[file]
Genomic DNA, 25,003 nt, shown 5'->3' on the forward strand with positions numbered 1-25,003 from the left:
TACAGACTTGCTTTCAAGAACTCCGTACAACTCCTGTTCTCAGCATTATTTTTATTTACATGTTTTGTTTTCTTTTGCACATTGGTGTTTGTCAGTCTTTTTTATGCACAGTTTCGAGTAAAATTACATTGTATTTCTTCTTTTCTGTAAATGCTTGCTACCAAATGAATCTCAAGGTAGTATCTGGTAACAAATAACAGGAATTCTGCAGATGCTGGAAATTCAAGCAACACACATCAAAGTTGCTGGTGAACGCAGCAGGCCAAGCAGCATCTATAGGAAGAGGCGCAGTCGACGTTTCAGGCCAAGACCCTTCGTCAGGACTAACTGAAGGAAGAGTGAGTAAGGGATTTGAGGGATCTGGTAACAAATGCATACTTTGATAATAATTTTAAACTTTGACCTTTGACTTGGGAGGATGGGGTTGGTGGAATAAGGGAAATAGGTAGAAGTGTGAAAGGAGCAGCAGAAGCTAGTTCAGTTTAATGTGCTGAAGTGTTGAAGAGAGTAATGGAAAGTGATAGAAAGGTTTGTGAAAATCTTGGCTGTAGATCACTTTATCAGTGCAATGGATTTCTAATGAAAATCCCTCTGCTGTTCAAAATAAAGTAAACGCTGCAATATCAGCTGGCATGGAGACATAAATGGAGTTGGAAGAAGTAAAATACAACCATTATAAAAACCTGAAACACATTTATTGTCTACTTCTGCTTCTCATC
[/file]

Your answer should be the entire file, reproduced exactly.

Genomic DNA, 25,003 nt, shown 5'->3' on the forward strand with positions numbered 1-25,003 from the left:
TACAGACTTGCTTTCAAGAACTCCGTACAACTCCTGTTCTCAGCATTATTTTTATTTACATGTTTTGTTTTCTTTTGCACATTGGTGTTTGTCAGTCTTTTTTATGCACAGTTTCGAGTAAAATTACATTGTATTTCTTCTTTTCTGTAAATGCTTGCTACCAAATGAATCTCAAGGTAGTATCTGGTAACAAATAACAGGAATTCTGCAGATGCTGGAAATTCAAGCAACACACATCAAAGTTGCTGGTGAACGCAGCAGGCCAAGCAGCATCTATAGGAAGAGGCGCAGTCGACGTTTCAGGCCAAGACCCTTCGTCAGGACTAACTGAAGGAAGAGTGAGTAAGGGATTTGAGGGATCTGGTAACAAATGCATACTTTGATAATAATTTTAAACTTTGACCTTTGACTTGGGAGGATGGGGTTGGTGGAATAAGGGAAATAGGTAGAAGTGTGAAAGGAGCAGCAGAAGCTAGTTCAGTTTAATGTGCTGAAGTGTTGAAGAGAGTAATGGAAAGTGATAGAAAGGTTTGTGAAAATCTTGGCTGTAGATCACTTTATCAGTGCAATGGATTTCTAATGAAAATCCCTCTGCTGTTCAAAATAAAGTAAACGCTGCAATATCAGCTGGCATGGAGACATAAATGGAGTTGGAAGAAGTAAAATACAACCATTATAAAAACCTGAAACACATTTATTGTCTACTTCTGCTTCTCATC